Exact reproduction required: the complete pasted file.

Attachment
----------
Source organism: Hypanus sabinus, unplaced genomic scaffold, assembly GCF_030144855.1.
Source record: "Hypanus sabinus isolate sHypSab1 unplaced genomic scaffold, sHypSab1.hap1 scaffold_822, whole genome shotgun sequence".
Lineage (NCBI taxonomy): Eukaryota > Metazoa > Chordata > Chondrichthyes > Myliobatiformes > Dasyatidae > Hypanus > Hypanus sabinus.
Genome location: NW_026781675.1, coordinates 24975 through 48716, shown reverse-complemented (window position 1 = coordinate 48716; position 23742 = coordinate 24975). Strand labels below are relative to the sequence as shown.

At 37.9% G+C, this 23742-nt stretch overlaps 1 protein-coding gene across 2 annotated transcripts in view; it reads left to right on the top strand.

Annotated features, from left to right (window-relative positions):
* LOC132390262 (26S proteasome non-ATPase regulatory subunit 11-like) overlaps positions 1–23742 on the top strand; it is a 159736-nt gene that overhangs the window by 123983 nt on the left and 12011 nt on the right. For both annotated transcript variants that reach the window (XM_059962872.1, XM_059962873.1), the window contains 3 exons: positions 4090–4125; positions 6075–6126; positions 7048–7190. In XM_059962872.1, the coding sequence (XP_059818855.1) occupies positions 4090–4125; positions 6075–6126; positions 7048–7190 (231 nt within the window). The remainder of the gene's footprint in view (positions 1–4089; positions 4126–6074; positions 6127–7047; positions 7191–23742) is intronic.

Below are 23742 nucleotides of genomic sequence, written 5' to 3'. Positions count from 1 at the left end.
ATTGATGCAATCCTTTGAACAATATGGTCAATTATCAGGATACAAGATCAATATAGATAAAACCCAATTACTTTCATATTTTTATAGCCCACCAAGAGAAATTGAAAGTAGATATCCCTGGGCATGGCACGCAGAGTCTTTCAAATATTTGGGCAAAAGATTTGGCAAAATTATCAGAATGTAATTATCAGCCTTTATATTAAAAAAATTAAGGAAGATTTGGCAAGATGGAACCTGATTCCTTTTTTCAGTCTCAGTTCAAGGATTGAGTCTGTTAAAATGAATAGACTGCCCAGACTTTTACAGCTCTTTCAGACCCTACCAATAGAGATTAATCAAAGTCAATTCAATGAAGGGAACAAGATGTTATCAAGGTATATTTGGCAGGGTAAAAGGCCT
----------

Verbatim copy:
Source organism: Hypanus sabinus, unplaced genomic scaffold, assembly GCF_030144855.1.
Source record: "Hypanus sabinus isolate sHypSab1 unplaced genomic scaffold, sHypSab1.hap1 scaffold_822, whole genome shotgun sequence".
Lineage (NCBI taxonomy): Eukaryota > Metazoa > Chordata > Chondrichthyes > Myliobatiformes > Dasyatidae > Hypanus > Hypanus sabinus.
Genome location: NW_026781675.1, coordinates 24975 through 48716, shown reverse-complemented (window position 1 = coordinate 48716; position 23742 = coordinate 24975). Strand labels below are relative to the sequence as shown.

At 37.9% G+C, this 23742-nt stretch overlaps 1 protein-coding gene across 2 annotated transcripts in view; it reads left to right on the top strand.

Annotated features, from left to right (window-relative positions):
* LOC132390262 (26S proteasome non-ATPase regulatory subunit 11-like) overlaps positions 1–23742 on the top strand; it is a 159736-nt gene that overhangs the window by 123983 nt on the left and 12011 nt on the right. For both annotated transcript variants that reach the window (XM_059962872.1, XM_059962873.1), the window contains 3 exons: positions 4090–4125; positions 6075–6126; positions 7048–7190. In XM_059962872.1, the coding sequence (XP_059818855.1) occupies positions 4090–4125; positions 6075–6126; positions 7048–7190 (231 nt within the window). The remainder of the gene's footprint in view (positions 1–4089; positions 4126–6074; positions 6127–7047; positions 7191–23742) is intronic.

Below are 23742 nucleotides of genomic sequence, written 5' to 3'. Positions count from 1 at the left end.
ATTGATGCAATCCTTTGAACAATATGGTCAATTATCAGGATACAAGATCAATATAGATAAAACCCAATTACTTTCATATTTTTATAGCCCACCAAGAGAAATTGAAAGTAGATATCCCTGGGCATGGCACGCAGAGTCTTTCAAATATTTGGGCAAAAGATTTGGCAAAATTATCAGAATGTAATTATCAGCCTTTATATTAAAAAAATTAAGGAAGATTTGGCAAGATGGAACCTGATTCCTTTTTTCAGTCTCAGTTCAAGGATTGAGTCTGTTAAAATGAATAGACTGCCCAGACTTTTACAGCTCTTTCAGACCCTACCAATAGAGATTAATCAAAGTCAATTCAATGAAGGGAACAAGATGTTATCAAGGTATATTTGGCAGGGTAAAAGGCCT